One way I use to see if my shields are up is to just stick my hand straight out and see if I can feel them. Just like how you can feel your psi balls in your hand, you can usually feel your shield around your body. If you're not afraid of a few strange looks, you can even ask random people to see if they can feel them too.
The only real way to test to see if the programming is correct is to test it out with a partner. For example, if you were trying to make a Mirror Shield (something that reflects constructs), you'll have to get a buddy to toss a construct at you and see if the shield actually reflects it.
Don't be afraid to be creative though - you don't have to shield yourself. Try shielding a wall with a Mirror Shield, then toss a construct at it when you're done, and see if it bounces back and hits you. Don't hurt yourself, but have some fun too :) .
Another common way to test a shield is to have a friend scan you and see if they can read the programming. This makes for another fun game you can do over the internet - create a random shield, and see if your friend can read it correctly. If they can, you have just verified both your shield making skills, and their scanning ability :) . Just like "Pass the Construct", create a list of ten or so random shields. If you have a list of ten shields, they should get it right once out of ten tries according to chance - try and see if you can get it right five or more times.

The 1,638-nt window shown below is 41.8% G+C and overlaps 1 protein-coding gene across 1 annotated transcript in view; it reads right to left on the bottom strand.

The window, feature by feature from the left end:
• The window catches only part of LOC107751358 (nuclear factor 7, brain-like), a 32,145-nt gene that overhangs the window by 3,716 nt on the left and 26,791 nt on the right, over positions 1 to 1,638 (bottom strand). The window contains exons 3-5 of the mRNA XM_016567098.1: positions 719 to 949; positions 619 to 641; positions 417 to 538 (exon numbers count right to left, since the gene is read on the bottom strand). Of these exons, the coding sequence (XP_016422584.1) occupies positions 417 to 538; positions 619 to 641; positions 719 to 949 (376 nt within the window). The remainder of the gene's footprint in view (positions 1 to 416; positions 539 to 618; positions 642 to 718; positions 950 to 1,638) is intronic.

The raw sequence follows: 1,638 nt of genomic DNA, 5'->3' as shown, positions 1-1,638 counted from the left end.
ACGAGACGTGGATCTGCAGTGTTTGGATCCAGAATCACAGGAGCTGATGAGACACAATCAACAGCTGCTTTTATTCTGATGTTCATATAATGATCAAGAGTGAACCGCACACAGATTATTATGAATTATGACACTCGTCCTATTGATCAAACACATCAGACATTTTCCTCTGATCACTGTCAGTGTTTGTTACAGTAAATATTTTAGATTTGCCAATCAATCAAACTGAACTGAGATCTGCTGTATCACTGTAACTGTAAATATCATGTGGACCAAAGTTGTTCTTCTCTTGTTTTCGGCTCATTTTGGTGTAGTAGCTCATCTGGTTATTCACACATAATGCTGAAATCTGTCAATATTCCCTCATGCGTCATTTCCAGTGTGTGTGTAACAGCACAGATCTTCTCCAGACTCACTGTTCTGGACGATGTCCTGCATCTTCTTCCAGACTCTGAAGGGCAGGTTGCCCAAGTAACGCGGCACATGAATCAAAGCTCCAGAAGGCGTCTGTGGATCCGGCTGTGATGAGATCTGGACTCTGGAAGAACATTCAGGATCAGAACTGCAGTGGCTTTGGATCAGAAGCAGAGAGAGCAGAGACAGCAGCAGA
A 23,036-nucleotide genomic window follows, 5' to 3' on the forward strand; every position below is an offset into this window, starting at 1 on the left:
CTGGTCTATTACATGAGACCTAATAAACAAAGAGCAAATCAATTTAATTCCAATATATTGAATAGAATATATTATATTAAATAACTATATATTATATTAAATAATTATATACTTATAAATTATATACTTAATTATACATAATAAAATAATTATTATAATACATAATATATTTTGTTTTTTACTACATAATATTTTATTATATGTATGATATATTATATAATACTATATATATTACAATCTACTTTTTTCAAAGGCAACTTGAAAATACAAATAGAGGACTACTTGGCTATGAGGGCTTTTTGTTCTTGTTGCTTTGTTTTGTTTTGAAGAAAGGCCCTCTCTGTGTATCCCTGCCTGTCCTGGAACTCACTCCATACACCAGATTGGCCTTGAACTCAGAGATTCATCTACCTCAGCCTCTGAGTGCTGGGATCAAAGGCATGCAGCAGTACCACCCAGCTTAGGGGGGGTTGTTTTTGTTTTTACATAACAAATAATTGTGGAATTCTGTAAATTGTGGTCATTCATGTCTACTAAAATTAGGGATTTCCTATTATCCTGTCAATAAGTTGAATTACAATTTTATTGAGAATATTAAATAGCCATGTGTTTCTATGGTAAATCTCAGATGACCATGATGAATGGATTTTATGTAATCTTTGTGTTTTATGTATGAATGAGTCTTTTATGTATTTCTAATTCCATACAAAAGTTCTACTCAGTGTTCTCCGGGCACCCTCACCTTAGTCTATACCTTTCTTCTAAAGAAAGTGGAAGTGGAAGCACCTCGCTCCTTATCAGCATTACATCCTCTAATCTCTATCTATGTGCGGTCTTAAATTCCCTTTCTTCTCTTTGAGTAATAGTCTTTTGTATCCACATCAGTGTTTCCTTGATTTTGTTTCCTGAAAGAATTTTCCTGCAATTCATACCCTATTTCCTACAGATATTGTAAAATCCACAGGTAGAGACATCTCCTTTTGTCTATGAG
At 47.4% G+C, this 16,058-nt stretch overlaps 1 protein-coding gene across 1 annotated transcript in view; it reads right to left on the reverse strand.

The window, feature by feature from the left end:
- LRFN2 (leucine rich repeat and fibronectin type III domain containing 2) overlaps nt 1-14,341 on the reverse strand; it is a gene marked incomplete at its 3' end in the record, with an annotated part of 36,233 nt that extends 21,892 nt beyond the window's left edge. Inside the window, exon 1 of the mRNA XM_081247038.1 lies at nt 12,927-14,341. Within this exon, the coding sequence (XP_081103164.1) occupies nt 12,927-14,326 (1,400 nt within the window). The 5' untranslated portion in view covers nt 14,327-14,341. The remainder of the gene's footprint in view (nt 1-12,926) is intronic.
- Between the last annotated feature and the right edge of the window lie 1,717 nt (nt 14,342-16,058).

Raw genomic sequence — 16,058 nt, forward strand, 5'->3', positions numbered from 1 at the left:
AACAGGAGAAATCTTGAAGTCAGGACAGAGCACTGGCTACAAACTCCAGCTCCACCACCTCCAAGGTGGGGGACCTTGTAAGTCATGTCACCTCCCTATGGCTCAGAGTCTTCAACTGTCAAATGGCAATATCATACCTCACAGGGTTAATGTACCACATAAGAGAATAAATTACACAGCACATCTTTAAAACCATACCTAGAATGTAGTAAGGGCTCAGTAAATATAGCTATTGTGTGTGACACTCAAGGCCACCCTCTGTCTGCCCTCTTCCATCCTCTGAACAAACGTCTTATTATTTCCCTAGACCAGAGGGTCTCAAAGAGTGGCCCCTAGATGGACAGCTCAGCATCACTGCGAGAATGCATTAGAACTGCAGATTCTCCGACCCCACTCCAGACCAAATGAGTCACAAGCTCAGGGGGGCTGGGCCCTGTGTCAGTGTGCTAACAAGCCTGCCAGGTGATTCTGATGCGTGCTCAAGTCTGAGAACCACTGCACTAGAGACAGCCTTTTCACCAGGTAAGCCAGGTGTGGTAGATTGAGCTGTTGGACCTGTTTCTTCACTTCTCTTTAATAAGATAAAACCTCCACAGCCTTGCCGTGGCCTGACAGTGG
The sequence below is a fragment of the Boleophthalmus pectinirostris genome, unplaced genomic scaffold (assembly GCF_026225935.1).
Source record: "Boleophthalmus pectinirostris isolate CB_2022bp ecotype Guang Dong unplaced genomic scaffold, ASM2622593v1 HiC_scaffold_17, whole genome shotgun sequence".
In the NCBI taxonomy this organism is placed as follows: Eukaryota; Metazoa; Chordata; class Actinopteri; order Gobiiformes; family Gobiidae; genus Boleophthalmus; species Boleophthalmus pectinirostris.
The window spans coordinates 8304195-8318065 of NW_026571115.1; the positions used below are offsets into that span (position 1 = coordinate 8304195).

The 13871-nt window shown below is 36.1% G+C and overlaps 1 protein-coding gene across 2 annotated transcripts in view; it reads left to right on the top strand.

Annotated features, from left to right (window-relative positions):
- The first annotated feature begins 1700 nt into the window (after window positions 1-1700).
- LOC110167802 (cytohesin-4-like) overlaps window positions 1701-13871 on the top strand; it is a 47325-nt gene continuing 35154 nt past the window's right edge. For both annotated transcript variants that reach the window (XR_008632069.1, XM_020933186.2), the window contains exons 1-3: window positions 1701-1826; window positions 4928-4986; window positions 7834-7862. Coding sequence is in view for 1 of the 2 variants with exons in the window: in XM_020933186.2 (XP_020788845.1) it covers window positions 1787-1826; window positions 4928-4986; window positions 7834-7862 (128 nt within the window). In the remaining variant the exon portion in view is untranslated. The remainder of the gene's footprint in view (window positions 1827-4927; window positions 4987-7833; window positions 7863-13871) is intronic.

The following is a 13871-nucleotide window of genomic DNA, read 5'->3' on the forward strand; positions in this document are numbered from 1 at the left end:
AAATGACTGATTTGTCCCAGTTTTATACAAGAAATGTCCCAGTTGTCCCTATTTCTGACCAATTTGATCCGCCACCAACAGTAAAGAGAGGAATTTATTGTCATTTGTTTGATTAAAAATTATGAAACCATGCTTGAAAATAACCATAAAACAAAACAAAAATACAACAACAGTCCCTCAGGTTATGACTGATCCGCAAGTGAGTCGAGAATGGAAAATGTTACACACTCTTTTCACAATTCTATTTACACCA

If you ask around, a lot of people have had strange experiences where they've predicted an event, or had a dream that came true. While these individual experiences are freaky, if you decide to try and practice them regularly, you'll need a way to measure how you're doing.
With precognitive dreams, I highly recommend keeping a journal of when you had the dream, what was in the dream, and what you think the dream meant. What does the dream predict? Write it all down right after you had the dream. If something in the future happens that reminds you of the dream, check out your journal and see what you wrote. You might notice some symbolism you wouldn't have remembered otherwise, and that can help you to decipher future dreams.